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Learn about the education and preparation needed to become a transportation manager. Get a quick view of the requirements as well as details about job duties, essential skills, and salary information to find out if this is the career for you.
Transportation managers are also known as traffic managers, fleet managers, or freight coordinators. Employers of transportation managers include freight companies, manufacturers, warehousing organizations, and government agencies. Most transportation managers have bachelor's degrees. Transportation managers utilize their communication, problem-solving, and time management skills to deliver products according to customer requirements.
|Required Education||High school diploma or equivalent; most have bachelor's degrees|
|Projected Job Growth (2012-2022)*||5%|
|Average Salary (2013)*||$91,220 annually|
Source: *U.S. Bureau of Labor Statistics
A transportation manager ensures that shipments into or out of an organization are handled quickly, safely, and within budget constraints. This might include oversight of transportation equipment and personnel operated by an organization. These professionals might also coordinate with outside companies that provides freight services. Familiarity with shipment options, legal issues, government regulations, and safety procedures is required, as is knowledge of geography, mathematics, and computer applications.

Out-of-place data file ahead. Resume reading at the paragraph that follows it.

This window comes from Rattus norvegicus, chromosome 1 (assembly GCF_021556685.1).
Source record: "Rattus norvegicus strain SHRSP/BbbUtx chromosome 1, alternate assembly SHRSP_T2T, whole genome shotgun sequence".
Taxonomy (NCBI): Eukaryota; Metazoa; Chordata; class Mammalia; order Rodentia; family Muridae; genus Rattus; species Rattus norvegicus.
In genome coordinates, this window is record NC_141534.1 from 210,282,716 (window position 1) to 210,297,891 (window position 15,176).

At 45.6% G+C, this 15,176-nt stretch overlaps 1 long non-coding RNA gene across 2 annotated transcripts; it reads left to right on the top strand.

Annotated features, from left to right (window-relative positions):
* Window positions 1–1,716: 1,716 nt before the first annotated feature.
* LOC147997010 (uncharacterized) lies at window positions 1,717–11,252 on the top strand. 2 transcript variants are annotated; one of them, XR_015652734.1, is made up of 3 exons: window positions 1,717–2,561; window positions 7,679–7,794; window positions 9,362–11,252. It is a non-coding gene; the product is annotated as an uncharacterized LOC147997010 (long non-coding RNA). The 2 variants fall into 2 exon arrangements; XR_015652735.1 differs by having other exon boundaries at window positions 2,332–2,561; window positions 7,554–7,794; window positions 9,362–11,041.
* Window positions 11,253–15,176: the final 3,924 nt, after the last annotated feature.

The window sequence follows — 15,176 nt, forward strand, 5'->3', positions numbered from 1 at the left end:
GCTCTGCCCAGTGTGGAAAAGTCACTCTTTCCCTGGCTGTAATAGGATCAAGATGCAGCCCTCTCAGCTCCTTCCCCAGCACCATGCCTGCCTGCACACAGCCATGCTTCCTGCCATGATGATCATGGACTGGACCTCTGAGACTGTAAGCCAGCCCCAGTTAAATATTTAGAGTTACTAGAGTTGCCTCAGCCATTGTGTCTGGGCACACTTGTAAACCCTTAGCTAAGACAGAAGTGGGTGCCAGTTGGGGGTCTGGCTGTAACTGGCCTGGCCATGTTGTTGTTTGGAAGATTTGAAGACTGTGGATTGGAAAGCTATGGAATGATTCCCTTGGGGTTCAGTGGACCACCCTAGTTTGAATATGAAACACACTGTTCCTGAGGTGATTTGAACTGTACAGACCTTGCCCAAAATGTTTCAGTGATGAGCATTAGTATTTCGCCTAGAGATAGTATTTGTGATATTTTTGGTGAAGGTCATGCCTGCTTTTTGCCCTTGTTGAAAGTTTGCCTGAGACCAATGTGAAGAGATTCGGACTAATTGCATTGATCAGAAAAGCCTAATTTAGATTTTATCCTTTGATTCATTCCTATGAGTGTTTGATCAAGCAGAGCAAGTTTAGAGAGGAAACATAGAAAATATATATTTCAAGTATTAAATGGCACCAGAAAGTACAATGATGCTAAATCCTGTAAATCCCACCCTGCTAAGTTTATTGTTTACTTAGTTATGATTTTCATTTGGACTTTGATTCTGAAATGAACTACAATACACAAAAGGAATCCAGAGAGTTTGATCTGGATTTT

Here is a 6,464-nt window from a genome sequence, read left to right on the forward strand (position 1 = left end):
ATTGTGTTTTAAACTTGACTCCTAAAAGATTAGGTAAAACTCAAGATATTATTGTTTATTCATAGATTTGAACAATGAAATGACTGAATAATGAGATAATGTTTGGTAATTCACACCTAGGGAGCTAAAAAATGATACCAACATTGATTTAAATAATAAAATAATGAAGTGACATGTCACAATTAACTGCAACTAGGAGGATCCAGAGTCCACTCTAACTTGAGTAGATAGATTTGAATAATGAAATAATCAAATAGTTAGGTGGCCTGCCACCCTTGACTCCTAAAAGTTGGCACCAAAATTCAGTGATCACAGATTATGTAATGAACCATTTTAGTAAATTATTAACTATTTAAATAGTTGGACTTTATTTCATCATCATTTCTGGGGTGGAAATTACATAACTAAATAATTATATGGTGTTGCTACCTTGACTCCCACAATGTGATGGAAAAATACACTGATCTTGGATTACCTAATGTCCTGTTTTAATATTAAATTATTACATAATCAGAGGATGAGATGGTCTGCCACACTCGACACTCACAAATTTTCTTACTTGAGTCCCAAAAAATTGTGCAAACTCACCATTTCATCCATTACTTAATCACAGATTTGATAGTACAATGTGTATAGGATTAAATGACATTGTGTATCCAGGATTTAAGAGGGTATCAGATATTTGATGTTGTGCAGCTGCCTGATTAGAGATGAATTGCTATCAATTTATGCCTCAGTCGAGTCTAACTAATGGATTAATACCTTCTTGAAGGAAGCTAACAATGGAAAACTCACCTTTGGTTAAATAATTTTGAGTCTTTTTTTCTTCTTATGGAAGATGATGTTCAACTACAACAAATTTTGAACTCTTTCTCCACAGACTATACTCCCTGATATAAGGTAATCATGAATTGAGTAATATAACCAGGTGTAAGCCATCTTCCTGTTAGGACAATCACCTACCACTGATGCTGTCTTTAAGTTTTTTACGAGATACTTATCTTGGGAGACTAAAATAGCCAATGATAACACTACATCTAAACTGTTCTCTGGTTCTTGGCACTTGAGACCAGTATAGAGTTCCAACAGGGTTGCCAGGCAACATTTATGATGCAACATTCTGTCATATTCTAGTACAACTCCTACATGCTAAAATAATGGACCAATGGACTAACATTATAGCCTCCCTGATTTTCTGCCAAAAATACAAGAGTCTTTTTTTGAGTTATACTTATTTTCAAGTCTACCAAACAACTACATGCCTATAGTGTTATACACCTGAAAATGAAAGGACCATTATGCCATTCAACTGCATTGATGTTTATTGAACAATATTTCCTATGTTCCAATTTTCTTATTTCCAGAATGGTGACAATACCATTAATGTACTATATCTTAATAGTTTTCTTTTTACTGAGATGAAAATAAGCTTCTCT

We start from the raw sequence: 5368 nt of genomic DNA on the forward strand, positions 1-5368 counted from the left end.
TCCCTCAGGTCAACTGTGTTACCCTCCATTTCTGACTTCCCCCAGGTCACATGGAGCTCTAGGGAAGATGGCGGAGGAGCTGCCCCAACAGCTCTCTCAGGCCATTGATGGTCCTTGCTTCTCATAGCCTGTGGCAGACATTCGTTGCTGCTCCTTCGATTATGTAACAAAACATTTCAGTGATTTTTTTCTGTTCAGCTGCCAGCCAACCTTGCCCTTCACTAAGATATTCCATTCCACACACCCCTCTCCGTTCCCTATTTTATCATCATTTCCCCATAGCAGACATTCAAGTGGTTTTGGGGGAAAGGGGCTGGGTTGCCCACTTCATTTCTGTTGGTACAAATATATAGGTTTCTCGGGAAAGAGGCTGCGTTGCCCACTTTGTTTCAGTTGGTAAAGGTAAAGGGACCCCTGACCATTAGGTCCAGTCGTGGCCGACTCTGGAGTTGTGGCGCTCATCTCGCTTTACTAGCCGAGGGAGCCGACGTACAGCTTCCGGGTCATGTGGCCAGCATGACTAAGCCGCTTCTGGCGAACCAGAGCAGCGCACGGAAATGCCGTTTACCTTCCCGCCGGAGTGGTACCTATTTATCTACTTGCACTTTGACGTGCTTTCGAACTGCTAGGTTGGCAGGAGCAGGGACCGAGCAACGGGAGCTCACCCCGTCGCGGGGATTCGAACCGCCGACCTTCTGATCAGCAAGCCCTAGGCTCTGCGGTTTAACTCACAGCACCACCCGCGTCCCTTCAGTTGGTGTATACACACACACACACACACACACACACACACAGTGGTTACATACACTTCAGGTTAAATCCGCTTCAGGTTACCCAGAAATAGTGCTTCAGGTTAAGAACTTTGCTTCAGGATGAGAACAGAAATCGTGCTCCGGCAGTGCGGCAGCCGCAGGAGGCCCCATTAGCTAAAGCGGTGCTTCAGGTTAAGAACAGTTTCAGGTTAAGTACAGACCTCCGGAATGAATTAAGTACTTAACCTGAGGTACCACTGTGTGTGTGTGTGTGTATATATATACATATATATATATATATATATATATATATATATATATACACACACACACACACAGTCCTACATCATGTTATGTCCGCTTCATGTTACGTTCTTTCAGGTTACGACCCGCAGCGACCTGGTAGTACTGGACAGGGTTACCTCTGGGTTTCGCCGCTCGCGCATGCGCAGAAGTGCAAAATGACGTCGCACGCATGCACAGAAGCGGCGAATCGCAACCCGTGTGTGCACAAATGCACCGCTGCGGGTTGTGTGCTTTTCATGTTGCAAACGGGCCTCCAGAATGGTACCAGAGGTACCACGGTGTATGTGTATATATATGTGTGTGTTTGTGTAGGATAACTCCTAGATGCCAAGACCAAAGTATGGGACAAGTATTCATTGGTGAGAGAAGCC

Policies and procedures for transportation operations are developed and implemented by transportation managers. These professionals are in charge of personnel activities and schedules, and they oversee shipment coordination and routing. This includes researching the fastest and cheapest shipping methods and securing contracts with customers or transportation providers based on that research. Transportation managers are also responsible for preparing budgets and developing safety procedures, as well as making sure that shipping documents are properly prepared.
Transportation managers ensure that customer problems are researched and corrected. They're responsible for staying current with various regulations including those related to hazardous shipments, employee safety, and freight classifications. Maintenance, repair, and replacement of shipping equipment or vehicles is also directed by the transportation manager.
According to the U.S. Bureau of Labor Statistics (BLS) transportation managers are included in the broader occupation category of transportation, storage, and distribution mangers (www.bls.gov). In May 2013, this classification of managers earned an average hourly wage of $43.86, while the average yearly salary was $91,220, per the BLS. In California, the state that employed the highest number of transportation, storage, and distribution managers, the average annual salary was $93,390. The metropolitan area employing the highest number of these managers was the Los Angeles area, where workers earned an average of $90,780 per year.